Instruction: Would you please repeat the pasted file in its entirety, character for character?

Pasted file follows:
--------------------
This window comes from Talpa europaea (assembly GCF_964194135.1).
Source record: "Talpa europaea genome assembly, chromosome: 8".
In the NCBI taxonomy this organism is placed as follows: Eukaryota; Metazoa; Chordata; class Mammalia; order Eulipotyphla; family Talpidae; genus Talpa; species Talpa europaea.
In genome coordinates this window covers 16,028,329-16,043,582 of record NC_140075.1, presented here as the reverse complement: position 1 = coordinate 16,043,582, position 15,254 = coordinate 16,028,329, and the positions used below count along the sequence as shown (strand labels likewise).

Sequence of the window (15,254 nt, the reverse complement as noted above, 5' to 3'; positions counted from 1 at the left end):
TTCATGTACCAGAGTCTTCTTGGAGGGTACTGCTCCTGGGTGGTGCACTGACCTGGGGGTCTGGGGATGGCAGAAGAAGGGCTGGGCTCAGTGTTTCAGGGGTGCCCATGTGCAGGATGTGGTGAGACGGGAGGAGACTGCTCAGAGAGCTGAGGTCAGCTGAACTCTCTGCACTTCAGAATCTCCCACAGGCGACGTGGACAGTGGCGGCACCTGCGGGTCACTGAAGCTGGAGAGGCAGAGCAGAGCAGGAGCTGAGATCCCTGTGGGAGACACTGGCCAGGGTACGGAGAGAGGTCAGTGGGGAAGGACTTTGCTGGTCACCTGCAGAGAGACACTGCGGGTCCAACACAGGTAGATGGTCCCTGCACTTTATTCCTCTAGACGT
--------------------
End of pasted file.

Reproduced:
This window comes from Talpa europaea (assembly GCF_964194135.1).
Source record: "Talpa europaea genome assembly, chromosome: 8".
In the NCBI taxonomy this organism is placed as follows: Eukaryota; Metazoa; Chordata; class Mammalia; order Eulipotyphla; family Talpidae; genus Talpa; species Talpa europaea.
In genome coordinates this window covers 16,028,329-16,043,582 of record NC_140075.1, presented here as the reverse complement: position 1 = coordinate 16,043,582, position 15,254 = coordinate 16,028,329, and the positions used below count along the sequence as shown (strand labels likewise).

Sequence of the window (15,254 nt, the reverse complement as noted above, 5' to 3'; positions counted from 1 at the left end):
TTCATGTACCAGAGTCTTCTTGGAGGGTACTGCTCCTGGGTGGTGCACTGACCTGGGGGTCTGGGGATGGCAGAAGAAGGGCTGGGCTCAGTGTTTCAGGGGTGCCCATGTGCAGGATGTGGTGAGACGGGAGGAGACTGCTCAGAGAGCTGAGGTCAGCTGAACTCTCTGCACTTCAGAATCTCCCACAGGCGACGTGGACAGTGGCGGCACCTGCGGGTCACTGAAGCTGGAGAGGCAGAGCAGAGCAGGAGCTGAGATCCCTGTGGGAGACACTGGCCAGGGTACGGAGAGAGGTCAGTGGGGAAGGACTTTGCTGGTCACCTGCAGAGAGACACTGCGGGTCCAACACAGGTAGATGGTCCCTGCACTTTATTCCTCTAGACGT